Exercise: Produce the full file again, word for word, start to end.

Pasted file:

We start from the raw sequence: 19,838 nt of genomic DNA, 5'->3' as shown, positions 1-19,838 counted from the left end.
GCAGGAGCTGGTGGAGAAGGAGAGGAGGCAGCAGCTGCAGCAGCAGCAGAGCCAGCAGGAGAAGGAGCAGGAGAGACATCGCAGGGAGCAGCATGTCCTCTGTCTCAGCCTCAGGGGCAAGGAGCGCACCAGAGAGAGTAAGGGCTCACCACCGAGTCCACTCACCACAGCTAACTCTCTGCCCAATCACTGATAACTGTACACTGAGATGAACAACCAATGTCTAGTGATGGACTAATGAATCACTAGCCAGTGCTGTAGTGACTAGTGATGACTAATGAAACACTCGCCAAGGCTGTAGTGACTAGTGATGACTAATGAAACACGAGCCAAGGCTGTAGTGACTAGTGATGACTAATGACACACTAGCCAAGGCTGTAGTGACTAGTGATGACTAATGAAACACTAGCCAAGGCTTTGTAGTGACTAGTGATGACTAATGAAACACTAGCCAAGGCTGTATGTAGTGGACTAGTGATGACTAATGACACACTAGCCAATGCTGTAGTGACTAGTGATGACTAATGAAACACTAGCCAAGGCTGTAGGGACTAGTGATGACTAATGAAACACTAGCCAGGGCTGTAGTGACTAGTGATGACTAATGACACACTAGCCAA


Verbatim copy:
We start from the raw sequence: 19,838 nt of genomic DNA, 5'->3' as shown, positions 1-19,838 counted from the left end.
GCAGGAGCTGGTGGAGAAGGAGAGGAGGCAGCAGCTGCAGCAGCAGCAGAGCCAGCAGGAGAAGGAGCAGGAGAGACATCGCAGGGAGCAGCATGTCCTCTGTCTCAGCCTCAGGGGCAAGGAGCGCACCAGAGAGAGTAAGGGCTCACCACCGAGTCCACTCACCACAGCTAACTCTCTGCCCAATCACTGATAACTGTACACTGAGATGAACAACCAATGTCTAGTGATGGACTAATGAATCACTAGCCAGTGCTGTAGTGACTAGTGATGACTAATGAAACACTCGCCAAGGCTGTAGTGACTAGTGATGACTAATGAAACACGAGCCAAGGCTGTAGTGACTAGTGATGACTAATGACACACTAGCCAAGGCTGTAGTGACTAGTGATGACTAATGAAACACTAGCCAAGGCTTTGTAGTGACTAGTGATGACTAATGAAACACTAGCCAAGGCTGTATGTAGTGGACTAGTGATGACTAATGACACACTAGCCAATGCTGTAGTGACTAGTGATGACTAATGAAACACTAGCCAAGGCTGTAGGGACTAGTGATGACTAATGAAACACTAGCCAGGGCTGTAGTGACTAGTGATGACTAATGACACACTAGCCAA